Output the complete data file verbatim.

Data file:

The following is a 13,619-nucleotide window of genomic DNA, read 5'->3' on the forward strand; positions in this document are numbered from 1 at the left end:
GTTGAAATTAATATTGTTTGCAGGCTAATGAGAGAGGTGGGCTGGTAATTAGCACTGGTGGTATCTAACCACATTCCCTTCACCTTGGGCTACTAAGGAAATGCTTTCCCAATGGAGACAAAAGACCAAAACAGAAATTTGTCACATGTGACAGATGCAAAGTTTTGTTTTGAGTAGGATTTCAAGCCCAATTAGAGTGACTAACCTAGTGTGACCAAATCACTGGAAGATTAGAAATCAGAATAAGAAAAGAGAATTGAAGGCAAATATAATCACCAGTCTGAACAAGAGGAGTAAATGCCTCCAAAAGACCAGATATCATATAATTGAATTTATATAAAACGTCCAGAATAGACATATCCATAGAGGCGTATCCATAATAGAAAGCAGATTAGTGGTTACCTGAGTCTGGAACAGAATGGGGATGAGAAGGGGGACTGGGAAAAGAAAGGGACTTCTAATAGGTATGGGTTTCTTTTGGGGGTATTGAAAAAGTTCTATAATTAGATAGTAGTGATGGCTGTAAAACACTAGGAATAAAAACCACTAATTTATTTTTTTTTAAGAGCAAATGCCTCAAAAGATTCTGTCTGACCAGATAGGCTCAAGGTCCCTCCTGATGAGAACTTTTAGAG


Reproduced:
The following is a 13,619-nucleotide window of genomic DNA, read 5'->3' on the forward strand; positions in this document are numbered from 1 at the left end:
GTTGAAATTAATATTGTTTGCAGGCTAATGAGAGAGGTGGGCTGGTAATTAGCACTGGTGGTATCTAACCACATTCCCTTCACCTTGGGCTACTAAGGAAATGCTTTCCCAATGGAGACAAAAGACCAAAACAGAAATTTGTCACATGTGACAGATGCAAAGTTTTGTTTTGAGTAGGATTTCAAGCCCAATTAGAGTGACTAACCTAGTGTGACCAAATCACTGGAAGATTAGAAATCAGAATAAGAAAAGAGAATTGAAGGCAAATATAATCACCAGTCTGAACAAGAGGAGTAAATGCCTCCAAAAGACCAGATATCATATAATTGAATTTATATAAAACGTCCAGAATAGACATATCCATAGAGGCGTATCCATAATAGAAAGCAGATTAGTGGTTACCTGAGTCTGGAACAGAATGGGGATGAGAAGGGGGACTGGGAAAAGAAAGGGACTTCTAATAGGTATGGGTTTCTTTTGGGGGTATTGAAAAAGTTCTATAATTAGATAGTAGTGATGGCTGTAAAACACTAGGAATAAAAACCACTAATTTATTTTTTTTTAAGAGCAAATGCCTCAAAAGATTCTGTCTGACCAGATAGGCTCAAGGTCCCTCCTGATGAGAACTTTTAGAG